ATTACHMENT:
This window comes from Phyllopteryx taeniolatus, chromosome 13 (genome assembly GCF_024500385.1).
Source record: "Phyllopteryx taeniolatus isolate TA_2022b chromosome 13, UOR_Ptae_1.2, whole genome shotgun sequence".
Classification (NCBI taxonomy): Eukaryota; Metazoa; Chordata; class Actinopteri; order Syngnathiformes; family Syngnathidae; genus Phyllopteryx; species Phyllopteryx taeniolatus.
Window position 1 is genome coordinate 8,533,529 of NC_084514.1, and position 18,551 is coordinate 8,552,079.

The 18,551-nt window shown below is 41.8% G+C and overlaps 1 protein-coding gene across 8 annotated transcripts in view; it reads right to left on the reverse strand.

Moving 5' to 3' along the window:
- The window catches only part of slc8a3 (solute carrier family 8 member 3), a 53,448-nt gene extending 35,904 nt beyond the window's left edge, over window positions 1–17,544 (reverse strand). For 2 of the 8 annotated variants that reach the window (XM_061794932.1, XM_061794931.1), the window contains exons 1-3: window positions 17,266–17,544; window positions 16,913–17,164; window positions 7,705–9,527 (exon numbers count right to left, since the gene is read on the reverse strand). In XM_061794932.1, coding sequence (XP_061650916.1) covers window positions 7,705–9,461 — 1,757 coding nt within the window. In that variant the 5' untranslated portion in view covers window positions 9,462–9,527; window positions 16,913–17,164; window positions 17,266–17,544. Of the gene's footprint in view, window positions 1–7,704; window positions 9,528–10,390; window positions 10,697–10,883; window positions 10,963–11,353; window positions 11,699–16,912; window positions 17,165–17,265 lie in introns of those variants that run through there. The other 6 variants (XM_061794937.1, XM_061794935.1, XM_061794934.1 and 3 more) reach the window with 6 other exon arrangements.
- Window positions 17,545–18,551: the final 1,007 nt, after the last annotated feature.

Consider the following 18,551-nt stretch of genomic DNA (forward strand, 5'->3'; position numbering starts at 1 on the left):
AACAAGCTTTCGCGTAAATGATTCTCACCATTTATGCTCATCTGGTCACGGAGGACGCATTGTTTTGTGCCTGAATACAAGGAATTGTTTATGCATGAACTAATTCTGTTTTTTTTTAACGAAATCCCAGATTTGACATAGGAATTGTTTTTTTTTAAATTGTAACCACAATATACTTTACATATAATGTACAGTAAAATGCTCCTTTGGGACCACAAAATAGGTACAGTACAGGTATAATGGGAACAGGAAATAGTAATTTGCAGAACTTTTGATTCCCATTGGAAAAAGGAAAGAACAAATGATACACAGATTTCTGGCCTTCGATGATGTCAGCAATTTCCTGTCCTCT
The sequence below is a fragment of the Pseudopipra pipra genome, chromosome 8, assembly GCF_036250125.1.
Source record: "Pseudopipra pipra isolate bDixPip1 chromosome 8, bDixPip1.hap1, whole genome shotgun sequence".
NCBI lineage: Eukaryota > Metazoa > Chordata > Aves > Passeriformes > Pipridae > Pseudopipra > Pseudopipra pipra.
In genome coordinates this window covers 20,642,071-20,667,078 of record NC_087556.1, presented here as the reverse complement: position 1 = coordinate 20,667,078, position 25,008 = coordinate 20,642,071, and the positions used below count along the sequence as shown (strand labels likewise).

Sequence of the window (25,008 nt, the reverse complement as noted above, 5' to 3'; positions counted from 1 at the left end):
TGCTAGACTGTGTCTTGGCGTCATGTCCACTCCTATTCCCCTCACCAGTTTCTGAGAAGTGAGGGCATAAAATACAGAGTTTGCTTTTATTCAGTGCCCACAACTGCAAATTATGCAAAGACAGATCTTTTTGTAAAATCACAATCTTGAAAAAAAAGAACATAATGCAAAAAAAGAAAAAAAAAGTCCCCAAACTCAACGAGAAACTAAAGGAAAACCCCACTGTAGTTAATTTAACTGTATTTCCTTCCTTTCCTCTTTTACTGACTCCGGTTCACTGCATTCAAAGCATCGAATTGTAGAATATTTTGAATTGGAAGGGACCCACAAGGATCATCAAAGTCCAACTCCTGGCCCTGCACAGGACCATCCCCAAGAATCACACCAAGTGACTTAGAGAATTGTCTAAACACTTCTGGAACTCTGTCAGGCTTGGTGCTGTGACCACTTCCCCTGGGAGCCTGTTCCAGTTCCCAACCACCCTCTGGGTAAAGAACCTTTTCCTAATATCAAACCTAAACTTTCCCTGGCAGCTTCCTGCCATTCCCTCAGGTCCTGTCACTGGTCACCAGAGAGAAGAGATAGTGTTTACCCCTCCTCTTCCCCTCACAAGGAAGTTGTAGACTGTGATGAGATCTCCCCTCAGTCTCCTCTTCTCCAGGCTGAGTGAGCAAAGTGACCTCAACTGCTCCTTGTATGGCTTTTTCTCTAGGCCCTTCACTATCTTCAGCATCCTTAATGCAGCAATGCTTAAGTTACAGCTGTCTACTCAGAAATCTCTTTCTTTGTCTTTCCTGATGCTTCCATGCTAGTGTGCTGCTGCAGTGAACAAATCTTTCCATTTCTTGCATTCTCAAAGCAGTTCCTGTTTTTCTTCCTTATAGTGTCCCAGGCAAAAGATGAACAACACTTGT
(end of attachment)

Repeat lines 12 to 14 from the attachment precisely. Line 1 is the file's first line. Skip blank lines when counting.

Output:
Source record: "Pseudopipra pipra isolate bDixPip1 chromosome 8, bDixPip1.hap1, whole genome shotgun sequence".
NCBI lineage: Eukaryota > Metazoa > Chordata > Aves > Passeriformes > Pipridae > Pseudopipra > Pseudopipra pipra.
In genome coordinates this window covers 20,642,071-20,667,078 of record NC_087556.1, presented here as the reverse complement: position 1 = coordinate 20,667,078, position 25,008 = coordinate 20,642,071, and the positions used below count along the sequence as shown (strand labels likewise).